Xenophobia runs just as deep if not more, in Europe than it does here, in some instances. Especially in countries like Germany (see the film Otomo, also starring Isaach de Bankole). I'm a fan of much of von Trier's work, but I suspect that his approach was a little pretentious and self-aggrandizing. His attempt to describe the system of slavery in the U.S. was underwhelming and fell short of whatever his intention may well have been. It also shows just how little the world knows about the history of slavery, in the United States and especially in the deep south particularly if you've never stepped foot there. Manderlay still deviates from the norm, is darkly comedic, seemingly anti-American/anti-U.S.'s foreign policy, and will definitely prompt discussion if not annoyance. For those reasons alone, it's worth renting and watching. I'd go ahead and rent Dogville too...


Anonymous said...

Lars is cool and all, but Dogville was hella annoooooooooooying!!! I did watch the whole thing, however, and I must admit it was interesting and thought-provoking. That's what makes me even angrier! He's so good and getting you to watch even when you want to roll your eyes and walk away...I'll have to check this one out!

Brunhilda said...

This one sounds very interesting. I'll have to check it out.

pricolatino said...

Merry Christmas and Happy New Year and Happy Kwanzaa and Happy Hanukah and Happy Festivus and Happy Three Kings Day and Happy Epiphany! *phew* I think I got everything covered there. I was away for a bit on vacation in PR, so I missed your well wishes on facebook.

Regarding the movie, I tend to shy away from movies about certain topics, or certain movies that involve a lot of thinking, or certain movies that veer towards depressing themes. Not to say I don't watch them, heck, some of my favorite movies are "downers" or "thinkers". But sometimes unconsciously and other times consciously, I avoid them.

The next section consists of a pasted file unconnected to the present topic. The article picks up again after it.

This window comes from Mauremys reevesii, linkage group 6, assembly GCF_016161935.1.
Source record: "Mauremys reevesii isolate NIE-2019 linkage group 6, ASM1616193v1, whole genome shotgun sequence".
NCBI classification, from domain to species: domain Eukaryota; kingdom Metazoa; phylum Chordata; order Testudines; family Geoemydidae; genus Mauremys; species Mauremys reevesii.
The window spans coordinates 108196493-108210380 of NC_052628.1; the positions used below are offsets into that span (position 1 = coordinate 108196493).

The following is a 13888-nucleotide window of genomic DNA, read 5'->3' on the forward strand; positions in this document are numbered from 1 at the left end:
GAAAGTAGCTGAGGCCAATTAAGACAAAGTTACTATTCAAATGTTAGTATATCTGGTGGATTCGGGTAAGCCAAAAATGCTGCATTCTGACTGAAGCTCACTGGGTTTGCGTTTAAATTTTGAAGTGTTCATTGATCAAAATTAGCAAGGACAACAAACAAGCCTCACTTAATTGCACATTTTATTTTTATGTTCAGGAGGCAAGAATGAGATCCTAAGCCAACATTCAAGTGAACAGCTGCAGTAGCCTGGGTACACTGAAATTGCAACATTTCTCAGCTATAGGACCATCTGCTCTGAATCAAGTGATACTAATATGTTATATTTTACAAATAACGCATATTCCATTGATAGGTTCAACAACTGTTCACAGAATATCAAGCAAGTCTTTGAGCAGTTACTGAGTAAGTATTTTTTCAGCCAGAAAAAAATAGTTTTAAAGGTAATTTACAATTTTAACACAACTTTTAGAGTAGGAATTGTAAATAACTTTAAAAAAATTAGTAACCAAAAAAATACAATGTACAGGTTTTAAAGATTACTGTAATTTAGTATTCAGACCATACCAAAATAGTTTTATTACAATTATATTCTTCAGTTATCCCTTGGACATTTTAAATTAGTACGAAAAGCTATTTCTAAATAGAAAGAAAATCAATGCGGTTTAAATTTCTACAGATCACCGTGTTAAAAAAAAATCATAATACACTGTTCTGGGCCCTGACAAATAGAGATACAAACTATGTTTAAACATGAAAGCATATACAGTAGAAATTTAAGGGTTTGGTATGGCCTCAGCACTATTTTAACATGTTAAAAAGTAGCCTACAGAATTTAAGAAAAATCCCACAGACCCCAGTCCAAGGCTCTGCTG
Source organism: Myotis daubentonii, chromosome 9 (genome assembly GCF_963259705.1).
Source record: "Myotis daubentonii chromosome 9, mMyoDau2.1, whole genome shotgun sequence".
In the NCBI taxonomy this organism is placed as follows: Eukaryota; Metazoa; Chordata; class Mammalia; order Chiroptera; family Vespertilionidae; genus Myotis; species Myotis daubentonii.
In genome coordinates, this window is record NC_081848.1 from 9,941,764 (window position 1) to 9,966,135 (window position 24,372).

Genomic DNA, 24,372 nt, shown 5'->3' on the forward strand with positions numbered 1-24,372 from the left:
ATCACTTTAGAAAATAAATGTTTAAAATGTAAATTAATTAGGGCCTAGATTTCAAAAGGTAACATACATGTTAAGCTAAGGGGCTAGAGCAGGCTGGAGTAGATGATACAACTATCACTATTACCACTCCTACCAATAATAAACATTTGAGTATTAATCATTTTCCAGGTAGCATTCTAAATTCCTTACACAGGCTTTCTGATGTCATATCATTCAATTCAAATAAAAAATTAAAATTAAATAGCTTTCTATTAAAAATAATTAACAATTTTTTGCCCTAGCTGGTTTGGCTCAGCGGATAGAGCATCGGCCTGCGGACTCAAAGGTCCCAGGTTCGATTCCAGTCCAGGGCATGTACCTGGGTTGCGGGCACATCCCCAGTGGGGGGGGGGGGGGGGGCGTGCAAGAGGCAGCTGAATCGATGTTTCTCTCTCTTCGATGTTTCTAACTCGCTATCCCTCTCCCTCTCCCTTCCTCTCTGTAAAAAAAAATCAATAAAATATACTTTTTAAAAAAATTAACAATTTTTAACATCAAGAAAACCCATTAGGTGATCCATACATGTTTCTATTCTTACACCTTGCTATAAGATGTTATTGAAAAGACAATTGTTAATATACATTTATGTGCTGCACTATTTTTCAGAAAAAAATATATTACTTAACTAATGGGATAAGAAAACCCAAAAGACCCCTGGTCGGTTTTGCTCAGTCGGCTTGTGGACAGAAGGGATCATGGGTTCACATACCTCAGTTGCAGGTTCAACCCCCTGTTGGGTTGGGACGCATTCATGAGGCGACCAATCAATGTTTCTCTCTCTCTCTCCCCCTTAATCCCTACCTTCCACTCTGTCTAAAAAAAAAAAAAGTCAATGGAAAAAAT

I didn't watch Dogville, what I saw in the preview didn't really catch me. I haven't seen or heard anything about Manderlay, but I do like Bryce and Danny Glover. Who knows, maybe I'll catch them up some weekend on OnDemand, when I'm not doing anything. If I do, I'll make sure to give you my impressions.

Hope the job hunt is going well. Much love, Abe.

Another Conflict Theorist said...

Peace Sis,

Aaaaah...the "Nigger" types. Gotta love 'em. I'm especially fond of Pleasing Nigger when he or she completely marginalizes his or her own life in favor of Massa's, e.g. The Green Mile. "Nah, Massa. I don't want to inconvenience you by asserting my right to not be executed for a crime I didn't commit. Ya'll go'n head and kill me."

At any rate, Top Notch Post. Thanks for the recommendation.

Anonymous said...

I lived in Finland for awhile. I almost never saw anyone with any shade of brown skin there. A few times I did see an African or African American riding one of the ubiquitous trains people use to go home to Helsinki's suburbs. Both times one of the random ticket checkers showed up to check just the one ticket. They watched a lot of American cop shows over there, so maybe they imported some racism that way. Of course, people were hard on the darker-skinned gypsies in Helsinki, too, so maybe some of it was homegrown. But they also had big parties at the university in Helsinki the week things began to really shift in South Africa and Mr. Nelson Mandela was released. Race relations in Finland were not simple.